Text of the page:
The first image dates to Sept. 4 and shows the coin used to help calibrate Curiosity's camera and test its performance. The penny is coated with Mars dust, a reminder of the powerful storm that knocked NASA's Opportunity rover out of contact in June.
The second image is from Dec. 2 and shows a much cleaner penny. "Dust has certainly been blowing around in Gale Crater lately," writes Fraeman.
Curiosity's clean coin may help boost optimism about the Opportunity rover, which went into hibernation when dust covered its solar panels and cut off its power. NASA is still hopeful that winds will clean the panels and allow the rover to recharge and make contact.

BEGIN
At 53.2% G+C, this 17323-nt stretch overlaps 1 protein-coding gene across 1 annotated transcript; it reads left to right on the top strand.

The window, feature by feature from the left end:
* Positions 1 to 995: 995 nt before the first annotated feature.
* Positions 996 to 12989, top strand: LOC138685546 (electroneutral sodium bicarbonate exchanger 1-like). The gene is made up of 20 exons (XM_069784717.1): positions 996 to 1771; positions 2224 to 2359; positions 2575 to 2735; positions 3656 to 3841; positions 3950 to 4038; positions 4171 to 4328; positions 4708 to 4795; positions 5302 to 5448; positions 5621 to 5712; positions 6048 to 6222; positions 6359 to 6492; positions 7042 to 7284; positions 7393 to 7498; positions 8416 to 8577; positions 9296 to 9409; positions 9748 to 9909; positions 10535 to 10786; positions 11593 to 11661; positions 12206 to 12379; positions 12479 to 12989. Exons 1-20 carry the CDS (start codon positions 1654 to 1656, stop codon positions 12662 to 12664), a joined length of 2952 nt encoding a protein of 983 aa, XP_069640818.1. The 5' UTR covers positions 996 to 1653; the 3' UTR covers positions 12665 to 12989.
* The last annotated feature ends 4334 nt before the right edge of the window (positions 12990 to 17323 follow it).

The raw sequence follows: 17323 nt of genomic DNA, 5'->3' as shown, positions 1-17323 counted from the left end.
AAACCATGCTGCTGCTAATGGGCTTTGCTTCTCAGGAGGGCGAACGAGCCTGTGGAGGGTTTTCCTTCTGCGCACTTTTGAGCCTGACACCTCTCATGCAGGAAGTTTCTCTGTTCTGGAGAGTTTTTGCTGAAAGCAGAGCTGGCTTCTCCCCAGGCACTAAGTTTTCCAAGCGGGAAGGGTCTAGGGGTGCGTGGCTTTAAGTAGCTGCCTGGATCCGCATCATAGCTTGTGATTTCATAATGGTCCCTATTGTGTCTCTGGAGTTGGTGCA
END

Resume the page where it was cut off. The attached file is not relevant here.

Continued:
Curiosity is currently investigating a group of red Jura rocks and the team hopes to find a suitable site for drilling to get a better understanding of their geology. It'll be doing so with a much less dusty rover than they had weeks ago.